November 1990

Pediatricians' Knowledge and Practices Regarding Parental Use of Alcohol

Author Affiliations

From the Divisions of General Pediatrics (Drs Greer and Bauchner) and Developmental and Behavioral Pediatrics (Drs Bauchner and Zuckerman), the Department of Pediatrics, Boston (Mass) City Hospital and the Boston University School of Medicine; and the School of Public Health, Boston University (Drs Bauchner and Zuckerman).

Am J Dis Child. 1990;144(11):1234-1237. doi:10.1001/archpedi.1990.02150350066027

• Problems with alcohol are common in the United States but are too frequently ignored by physicians, particularly those working with children. We explored pediatricians' knowledge and practices regarding parental use of alcohol and compared these attributes with those of family practitioners. Child health care providers attending three continuing medical education courses in general pediatrics were surveyed using a closed-item questionnaire. One hundred ninety (69%) of the participants responded, including 90 pediatricians and 39 family practitioners. Forty-six percent of responding pediatricians, compared with 90% of family practitioners, stated that they ask about problems with alcohol in taking a routine family history. Thirty-eight percent of pediatricians who knew the frequency of alcoholism, compared with 47% of those who did not, indicated that they include it in taking a routine family history. Forty-six percent of pediatricians who have experienced a problem with alcohol in their own family, compared with 20% of pediatricians without such personal experience, routinely address the issue of alcohol use with parents and children. Similar analyses among the family practitioners revealed no significant differences. We conclude that fewer than half of pediatricians ask about problems with alcohol in taking a family history. The likelihood of asking about such problems was not influenced by the health care provider's knowledge of alcoholism, but it was influenced by the provider's personal family history of problems with alcohol. Because of the important morbidity associated with alcohol use in families, and because intervention can improve functioning and adaptation of the child, training and Continuing Medical Education courses should address this issue.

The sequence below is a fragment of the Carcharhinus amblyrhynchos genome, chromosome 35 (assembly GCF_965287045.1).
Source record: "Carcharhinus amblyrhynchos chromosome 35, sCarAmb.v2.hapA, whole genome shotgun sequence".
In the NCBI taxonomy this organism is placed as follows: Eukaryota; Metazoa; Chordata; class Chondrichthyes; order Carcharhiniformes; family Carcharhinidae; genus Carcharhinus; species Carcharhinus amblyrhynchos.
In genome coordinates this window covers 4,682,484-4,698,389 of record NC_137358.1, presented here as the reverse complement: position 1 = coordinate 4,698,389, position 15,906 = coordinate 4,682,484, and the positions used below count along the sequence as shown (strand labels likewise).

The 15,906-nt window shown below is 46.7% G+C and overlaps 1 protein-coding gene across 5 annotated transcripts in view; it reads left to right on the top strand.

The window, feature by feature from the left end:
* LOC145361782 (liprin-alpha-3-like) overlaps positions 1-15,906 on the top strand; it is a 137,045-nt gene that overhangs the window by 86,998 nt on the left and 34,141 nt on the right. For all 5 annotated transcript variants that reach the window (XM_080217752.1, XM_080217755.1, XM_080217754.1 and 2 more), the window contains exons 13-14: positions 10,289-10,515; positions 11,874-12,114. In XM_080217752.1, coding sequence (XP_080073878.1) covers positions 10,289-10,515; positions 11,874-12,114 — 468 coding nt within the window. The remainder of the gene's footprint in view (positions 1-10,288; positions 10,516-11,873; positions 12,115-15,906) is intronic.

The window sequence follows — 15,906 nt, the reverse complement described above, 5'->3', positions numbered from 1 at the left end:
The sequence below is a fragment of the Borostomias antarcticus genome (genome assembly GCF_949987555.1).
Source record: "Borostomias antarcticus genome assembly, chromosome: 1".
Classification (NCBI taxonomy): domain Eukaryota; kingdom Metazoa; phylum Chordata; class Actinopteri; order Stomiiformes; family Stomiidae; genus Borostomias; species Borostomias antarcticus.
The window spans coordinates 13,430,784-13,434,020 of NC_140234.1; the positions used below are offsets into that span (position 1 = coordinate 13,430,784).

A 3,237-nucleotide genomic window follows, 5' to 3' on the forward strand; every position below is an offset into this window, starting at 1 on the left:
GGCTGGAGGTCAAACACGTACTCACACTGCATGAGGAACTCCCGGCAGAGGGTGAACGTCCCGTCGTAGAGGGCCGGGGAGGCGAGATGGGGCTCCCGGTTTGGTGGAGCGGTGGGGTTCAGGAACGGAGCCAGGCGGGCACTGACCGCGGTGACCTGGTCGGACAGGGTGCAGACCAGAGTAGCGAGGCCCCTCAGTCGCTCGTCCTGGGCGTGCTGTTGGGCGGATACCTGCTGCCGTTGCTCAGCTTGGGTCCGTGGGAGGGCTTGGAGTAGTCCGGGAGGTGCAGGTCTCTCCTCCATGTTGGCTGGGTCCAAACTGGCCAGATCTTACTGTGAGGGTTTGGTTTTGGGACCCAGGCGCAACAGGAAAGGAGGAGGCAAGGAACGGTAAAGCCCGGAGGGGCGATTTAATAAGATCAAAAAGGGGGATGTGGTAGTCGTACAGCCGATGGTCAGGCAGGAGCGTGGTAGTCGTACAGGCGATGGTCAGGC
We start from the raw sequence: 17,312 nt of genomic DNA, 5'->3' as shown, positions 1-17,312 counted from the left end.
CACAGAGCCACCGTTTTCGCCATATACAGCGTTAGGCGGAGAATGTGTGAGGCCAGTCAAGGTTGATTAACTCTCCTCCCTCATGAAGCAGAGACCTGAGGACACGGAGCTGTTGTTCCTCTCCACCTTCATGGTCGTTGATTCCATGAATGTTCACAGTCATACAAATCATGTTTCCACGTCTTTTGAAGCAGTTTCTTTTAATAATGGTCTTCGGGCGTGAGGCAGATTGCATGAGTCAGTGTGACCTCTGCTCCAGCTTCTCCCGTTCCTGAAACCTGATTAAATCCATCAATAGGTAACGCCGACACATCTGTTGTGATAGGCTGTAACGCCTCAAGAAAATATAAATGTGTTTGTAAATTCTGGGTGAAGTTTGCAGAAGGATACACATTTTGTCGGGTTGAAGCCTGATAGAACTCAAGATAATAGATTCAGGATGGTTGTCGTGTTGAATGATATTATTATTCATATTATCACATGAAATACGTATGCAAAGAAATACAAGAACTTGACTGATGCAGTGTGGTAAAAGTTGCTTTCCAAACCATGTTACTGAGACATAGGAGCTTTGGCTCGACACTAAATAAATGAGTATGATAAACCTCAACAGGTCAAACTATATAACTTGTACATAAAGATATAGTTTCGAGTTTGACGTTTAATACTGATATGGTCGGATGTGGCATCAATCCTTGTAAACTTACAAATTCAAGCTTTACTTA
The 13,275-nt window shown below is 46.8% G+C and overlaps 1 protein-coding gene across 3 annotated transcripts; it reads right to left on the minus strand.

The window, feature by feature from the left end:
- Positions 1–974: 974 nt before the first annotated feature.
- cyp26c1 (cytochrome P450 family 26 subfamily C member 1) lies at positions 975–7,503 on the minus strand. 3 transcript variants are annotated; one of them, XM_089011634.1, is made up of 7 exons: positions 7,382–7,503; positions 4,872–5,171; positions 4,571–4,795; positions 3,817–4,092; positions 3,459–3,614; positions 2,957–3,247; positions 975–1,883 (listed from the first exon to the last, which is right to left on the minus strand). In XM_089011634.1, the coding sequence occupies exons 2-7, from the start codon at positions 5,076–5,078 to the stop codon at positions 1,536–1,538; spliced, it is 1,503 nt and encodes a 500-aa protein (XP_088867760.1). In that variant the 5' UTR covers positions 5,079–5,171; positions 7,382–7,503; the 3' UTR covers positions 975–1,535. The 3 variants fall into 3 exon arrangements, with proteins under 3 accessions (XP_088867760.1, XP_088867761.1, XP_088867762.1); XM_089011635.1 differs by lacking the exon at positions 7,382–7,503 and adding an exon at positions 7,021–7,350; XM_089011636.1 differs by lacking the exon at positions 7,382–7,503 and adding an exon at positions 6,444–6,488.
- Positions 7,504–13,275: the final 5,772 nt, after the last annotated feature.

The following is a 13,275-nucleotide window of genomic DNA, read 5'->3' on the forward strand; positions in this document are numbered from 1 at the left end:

(AJDC. 1990;144:1234-1237)